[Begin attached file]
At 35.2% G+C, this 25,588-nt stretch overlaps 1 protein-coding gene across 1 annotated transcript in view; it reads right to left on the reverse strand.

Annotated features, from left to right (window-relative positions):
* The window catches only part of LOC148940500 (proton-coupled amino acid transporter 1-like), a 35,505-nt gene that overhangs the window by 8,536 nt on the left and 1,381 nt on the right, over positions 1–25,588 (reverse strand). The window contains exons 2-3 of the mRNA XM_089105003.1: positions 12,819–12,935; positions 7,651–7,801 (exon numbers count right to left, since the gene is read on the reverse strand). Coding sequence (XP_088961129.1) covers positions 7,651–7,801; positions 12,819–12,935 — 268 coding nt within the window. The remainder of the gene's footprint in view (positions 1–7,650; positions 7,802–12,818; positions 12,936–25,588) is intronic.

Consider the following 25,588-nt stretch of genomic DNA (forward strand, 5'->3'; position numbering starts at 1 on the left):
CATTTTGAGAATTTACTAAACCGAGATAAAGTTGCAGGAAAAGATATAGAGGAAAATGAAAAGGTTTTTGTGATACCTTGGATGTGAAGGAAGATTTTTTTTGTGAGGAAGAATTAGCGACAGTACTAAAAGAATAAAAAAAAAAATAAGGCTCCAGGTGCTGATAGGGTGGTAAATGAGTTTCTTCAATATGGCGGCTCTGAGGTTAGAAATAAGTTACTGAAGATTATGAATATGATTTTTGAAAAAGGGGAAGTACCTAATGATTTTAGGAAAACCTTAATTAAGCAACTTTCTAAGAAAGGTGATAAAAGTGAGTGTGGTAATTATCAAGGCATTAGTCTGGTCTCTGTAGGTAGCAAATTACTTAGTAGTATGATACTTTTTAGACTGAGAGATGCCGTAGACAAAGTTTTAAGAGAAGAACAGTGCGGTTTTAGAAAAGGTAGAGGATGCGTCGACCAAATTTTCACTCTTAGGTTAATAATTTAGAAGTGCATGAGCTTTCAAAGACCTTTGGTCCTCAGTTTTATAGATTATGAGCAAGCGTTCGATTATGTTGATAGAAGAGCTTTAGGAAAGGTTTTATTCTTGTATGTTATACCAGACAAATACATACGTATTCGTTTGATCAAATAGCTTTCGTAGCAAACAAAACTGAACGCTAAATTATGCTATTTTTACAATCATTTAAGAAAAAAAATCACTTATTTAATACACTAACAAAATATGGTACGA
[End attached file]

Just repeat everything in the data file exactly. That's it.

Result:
At 35.2% G+C, this 25,588-nt stretch overlaps 1 protein-coding gene across 1 annotated transcript in view; it reads right to left on the reverse strand.

Annotated features, from left to right (window-relative positions):
* The window catches only part of LOC148940500 (proton-coupled amino acid transporter 1-like), a 35,505-nt gene that overhangs the window by 8,536 nt on the left and 1,381 nt on the right, over positions 1–25,588 (reverse strand). The window contains exons 2-3 of the mRNA XM_089105003.1: positions 12,819–12,935; positions 7,651–7,801 (exon numbers count right to left, since the gene is read on the reverse strand). Coding sequence (XP_088961129.1) covers positions 7,651–7,801; positions 12,819–12,935 — 268 coding nt within the window. The remainder of the gene's footprint in view (positions 1–7,650; positions 7,802–12,818; positions 12,936–25,588) is intronic.

Consider the following 25,588-nt stretch of genomic DNA (forward strand, 5'->3'; position numbering starts at 1 on the left):
CATTTTGAGAATTTACTAAACCGAGATAAAGTTGCAGGAAAAGATATAGAGGAAAATGAAAAGGTTTTTGTGATACCTTGGATGTGAAGGAAGATTTTTTTTGTGAGGAAGAATTAGCGACAGTACTAAAAGAATAAAAAAAAAAATAAGGCTCCAGGTGCTGATAGGGTGGTAAATGAGTTTCTTCAATATGGCGGCTCTGAGGTTAGAAATAAGTTACTGAAGATTATGAATATGATTTTTGAAAAAGGGGAAGTACCTAATGATTTTAGGAAAACCTTAATTAAGCAACTTTCTAAGAAAGGTGATAAAAGTGAGTGTGGTAATTATCAAGGCATTAGTCTGGTCTCTGTAGGTAGCAAATTACTTAGTAGTATGATACTTTTTAGACTGAGAGATGCCGTAGACAAAGTTTTAAGAGAAGAACAGTGCGGTTTTAGAAAAGGTAGAGGATGCGTCGACCAAATTTTCACTCTTAGGTTAATAATTTAGAAGTGCATGAGCTTTCAAAGACCTTTGGTCCTCAGTTTTATAGATTATGAGCAAGCGTTCGATTATGTTGATAGAAGAGCTTTAGGAAAGGTTTTATTCTTGTATGTTATACCAGACAAATACATACGTATTCGTTTGATCAAATAGCTTTCGTAGCAAACAAAACTGAACGCTAAATTATGCTATTTTTACAATCATTTAAGAAAAAAAATCACTTATTTAATACACTAACAAAATATGGTACGA